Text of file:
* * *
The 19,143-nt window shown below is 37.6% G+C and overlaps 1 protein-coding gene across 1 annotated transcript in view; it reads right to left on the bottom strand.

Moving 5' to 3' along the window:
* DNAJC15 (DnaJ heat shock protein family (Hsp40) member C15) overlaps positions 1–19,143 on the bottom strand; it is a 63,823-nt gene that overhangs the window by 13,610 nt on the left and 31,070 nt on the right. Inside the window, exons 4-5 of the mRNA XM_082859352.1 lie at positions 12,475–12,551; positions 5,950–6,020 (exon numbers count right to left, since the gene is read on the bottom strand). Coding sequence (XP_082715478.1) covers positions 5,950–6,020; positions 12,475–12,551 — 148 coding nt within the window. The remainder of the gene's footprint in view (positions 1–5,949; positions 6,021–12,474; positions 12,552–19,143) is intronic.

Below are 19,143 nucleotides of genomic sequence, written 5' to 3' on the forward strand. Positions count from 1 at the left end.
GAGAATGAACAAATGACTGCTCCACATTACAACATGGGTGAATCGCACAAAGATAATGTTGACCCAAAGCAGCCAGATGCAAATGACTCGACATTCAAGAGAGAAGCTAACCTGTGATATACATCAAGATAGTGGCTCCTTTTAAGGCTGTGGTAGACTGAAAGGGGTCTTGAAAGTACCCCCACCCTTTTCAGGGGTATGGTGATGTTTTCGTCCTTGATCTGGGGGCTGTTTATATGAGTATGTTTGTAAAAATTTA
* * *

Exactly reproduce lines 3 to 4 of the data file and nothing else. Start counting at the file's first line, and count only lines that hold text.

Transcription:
* DNAJC15 (DnaJ heat shock protein family (Hsp40) member C15) overlaps positions 1–19,143 on the bottom strand; it is a 63,823-nt gene that overhangs the window by 13,610 nt on the left and 31,070 nt on the right. Inside the window, exons 4-5 of the mRNA XM_082859352.1 lie at positions 12,475–12,551; positions 5,950–6,020 (exon numbers count right to left, since the gene is read on the bottom strand). Coding sequence (XP_082715478.1) covers positions 5,950–6,020; positions 12,475–12,551 — 148 coding nt within the window. The remainder of the gene's footprint in view (positions 1–5,949; positions 6,021–12,474; positions 12,552–19,143) is intronic.

Below are 19,143 nucleotides of genomic sequence, written 5' to 3' on the forward strand. Positions count from 1 at the left end.